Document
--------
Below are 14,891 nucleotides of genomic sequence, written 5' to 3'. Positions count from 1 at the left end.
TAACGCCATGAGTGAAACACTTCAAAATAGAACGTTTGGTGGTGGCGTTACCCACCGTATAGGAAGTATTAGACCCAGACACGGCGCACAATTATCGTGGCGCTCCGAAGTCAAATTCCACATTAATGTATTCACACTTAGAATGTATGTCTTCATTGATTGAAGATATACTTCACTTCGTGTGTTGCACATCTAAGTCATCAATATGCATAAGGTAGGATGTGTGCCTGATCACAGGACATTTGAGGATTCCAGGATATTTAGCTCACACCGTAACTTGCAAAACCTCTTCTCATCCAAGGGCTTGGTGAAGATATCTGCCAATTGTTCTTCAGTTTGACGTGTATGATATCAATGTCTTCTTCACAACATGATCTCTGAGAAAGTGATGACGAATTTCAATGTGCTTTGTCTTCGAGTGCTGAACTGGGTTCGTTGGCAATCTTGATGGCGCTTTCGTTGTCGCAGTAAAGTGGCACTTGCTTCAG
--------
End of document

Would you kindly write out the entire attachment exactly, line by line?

Below are 14,891 nucleotides of genomic sequence, written 5' to 3'. Positions count from 1 at the left end.
TAACGCCATGAGTGAAACACTTCAAAATAGAACGTTTGGTGGTGGCGTTACCCACCGTATAGGAAGTATTAGACCCAGACACGGCGCACAATTATCGTGGCGCTCCGAAGTCAAATTCCACATTAATGTATTCACACTTAGAATGTATGTCTTCATTGATTGAAGATATACTTCACTTCGTGTGTTGCACATCTAAGTCATCAATATGCATAAGGTAGGATGTGTGCCTGATCACAGGACATTTGAGGATTCCAGGATATTTAGCTCACACCGTAACTTGCAAAACCTCTTCTCATCCAAGGGCTTGGTGAAGATATCTGCCAATTGTTCTTCAGTTTGACGTGTATGATATCAATGTCTTCTTCACAACATGATCTCTGAGAAAGTGATGACGAATTTCAATGTGCTTTGTCTTCGAGTGCTGAACTGGGTTCGTTGGCAATCTTGATGGCGCTTTCGTTGTCGCAGTAAAGTGGCACTTGCTTCAG